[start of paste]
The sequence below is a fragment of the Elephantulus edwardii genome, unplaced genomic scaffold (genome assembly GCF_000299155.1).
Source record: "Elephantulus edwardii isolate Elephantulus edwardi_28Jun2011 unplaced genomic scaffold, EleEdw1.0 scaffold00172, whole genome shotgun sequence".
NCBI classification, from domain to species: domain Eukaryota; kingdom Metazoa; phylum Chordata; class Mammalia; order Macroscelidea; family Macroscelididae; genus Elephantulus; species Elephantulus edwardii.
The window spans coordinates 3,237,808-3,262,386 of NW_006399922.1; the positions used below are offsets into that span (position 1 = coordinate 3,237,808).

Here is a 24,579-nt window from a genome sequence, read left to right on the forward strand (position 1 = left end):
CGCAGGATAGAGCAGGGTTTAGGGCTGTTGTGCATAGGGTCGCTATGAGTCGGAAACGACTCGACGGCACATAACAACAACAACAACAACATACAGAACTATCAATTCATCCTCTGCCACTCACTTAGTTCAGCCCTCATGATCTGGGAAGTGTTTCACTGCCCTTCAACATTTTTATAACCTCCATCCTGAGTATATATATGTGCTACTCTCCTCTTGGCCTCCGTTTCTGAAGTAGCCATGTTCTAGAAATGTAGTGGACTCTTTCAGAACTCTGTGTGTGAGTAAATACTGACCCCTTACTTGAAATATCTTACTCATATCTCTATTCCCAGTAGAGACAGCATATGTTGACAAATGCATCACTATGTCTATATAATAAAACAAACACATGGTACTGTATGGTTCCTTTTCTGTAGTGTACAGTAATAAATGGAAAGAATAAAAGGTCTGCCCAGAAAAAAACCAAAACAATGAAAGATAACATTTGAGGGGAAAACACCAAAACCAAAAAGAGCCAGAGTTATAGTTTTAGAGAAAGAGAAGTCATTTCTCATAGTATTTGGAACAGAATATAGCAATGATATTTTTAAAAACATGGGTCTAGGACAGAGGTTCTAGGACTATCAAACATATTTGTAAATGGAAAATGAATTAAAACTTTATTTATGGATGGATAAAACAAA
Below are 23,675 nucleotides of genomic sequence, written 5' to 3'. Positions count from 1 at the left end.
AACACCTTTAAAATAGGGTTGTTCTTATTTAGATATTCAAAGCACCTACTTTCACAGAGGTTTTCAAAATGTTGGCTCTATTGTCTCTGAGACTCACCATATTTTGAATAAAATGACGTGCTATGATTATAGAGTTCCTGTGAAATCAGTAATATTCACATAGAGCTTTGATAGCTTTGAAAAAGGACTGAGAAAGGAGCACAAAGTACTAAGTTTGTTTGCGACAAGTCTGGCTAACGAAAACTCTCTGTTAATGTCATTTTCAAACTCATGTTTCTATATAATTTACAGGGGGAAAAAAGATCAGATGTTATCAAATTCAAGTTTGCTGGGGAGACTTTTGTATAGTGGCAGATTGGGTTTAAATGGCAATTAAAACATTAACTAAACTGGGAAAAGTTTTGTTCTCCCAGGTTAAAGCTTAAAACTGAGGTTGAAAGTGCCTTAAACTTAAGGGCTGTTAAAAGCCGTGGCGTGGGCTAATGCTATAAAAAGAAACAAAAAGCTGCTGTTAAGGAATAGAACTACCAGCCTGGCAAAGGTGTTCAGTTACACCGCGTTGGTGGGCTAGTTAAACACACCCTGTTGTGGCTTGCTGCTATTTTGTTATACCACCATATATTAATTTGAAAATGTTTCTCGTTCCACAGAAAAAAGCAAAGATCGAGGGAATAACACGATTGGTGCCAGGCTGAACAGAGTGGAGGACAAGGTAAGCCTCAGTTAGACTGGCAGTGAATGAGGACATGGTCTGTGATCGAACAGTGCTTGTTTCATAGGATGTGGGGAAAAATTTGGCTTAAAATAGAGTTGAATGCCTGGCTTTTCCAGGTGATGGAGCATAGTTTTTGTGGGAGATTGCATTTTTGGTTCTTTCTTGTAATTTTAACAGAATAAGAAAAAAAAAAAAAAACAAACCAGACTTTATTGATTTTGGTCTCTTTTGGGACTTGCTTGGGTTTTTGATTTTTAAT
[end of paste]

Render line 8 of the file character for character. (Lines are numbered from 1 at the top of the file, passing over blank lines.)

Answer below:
AACACCTTTAAAATAGGGTTGTTCTTATTTAGATATTCAAAGCACCTACTTTCACAGAGGTTTTCAAAATGTTGGCTCTATTGTCTCTGAGACTCACCATATTTTGAATAAAATGACGTGCTATGATTATAGAGTTCCTGTGAAATCAGTAATATTCACATAGAGCTTTGATAGCTTTGAAAAAGGACTGAGAAAGGAGCACAAAGTACTAAGTTTGTTTGCGACAAGTCTGGCTAACGAAAACTCTCTGTTAATGTCATTTTCAAACTCATGTTTCTATATAATTTACAGGGGGAAAAAAGATCAGATGTTATCAAATTCAAGTTTGCTGGGGAGACTTTTGTATAGTGGCAGATTGGGTTTAAATGGCAATTAAAACATTAACTAAACTGGGAAAAGTTTTGTTCTCCCAGGTTAAAGCTTAAAACTGAGGTTGAAAGTGCCTTAAACTTAAGGGCTGTTAAAAGCCGTGGCGTGGGCTAATGCTATAAAAAGAAACAAAAAGCTGCTGTTAAGGAATAGAACTACCAGCCTGGCAAAGGTGTTCAGTTACACCGCGTTGGTGGGCTAGTTAAACACACCCTGTTGTGGCTTGCTGCTATTTTGTTATACCACCATATATTAATTTGAAAATGTTTCTCGTTCCACAGAAAAAAGCAAAGATCGAGGGAATAACACGATTGGTGCCAGGCTGAACAGAGTGGAGGACAAGGTAAGCCTCAGTTAGACTGGCAGTGAATGAGGACATGGTCTGTGATCGAACAGTGCTTGTTTCATAGGATGTGGGGAAAAATTTGGCTTAAAATAGAGTTGAATGCCTGGCTTTTCCAGGTGATGGAGCATAGTTTTTGTGGGAGATTGCATTTTTGGTTCTTTCTTGTAATTTTAACAGAATAAGAAAAAAAAAAAAAAACAAACCAGACTTTATTGATTTTGGTCTCTTTTGGGACTTGCTTGGGTTTTTGATTTTTAAT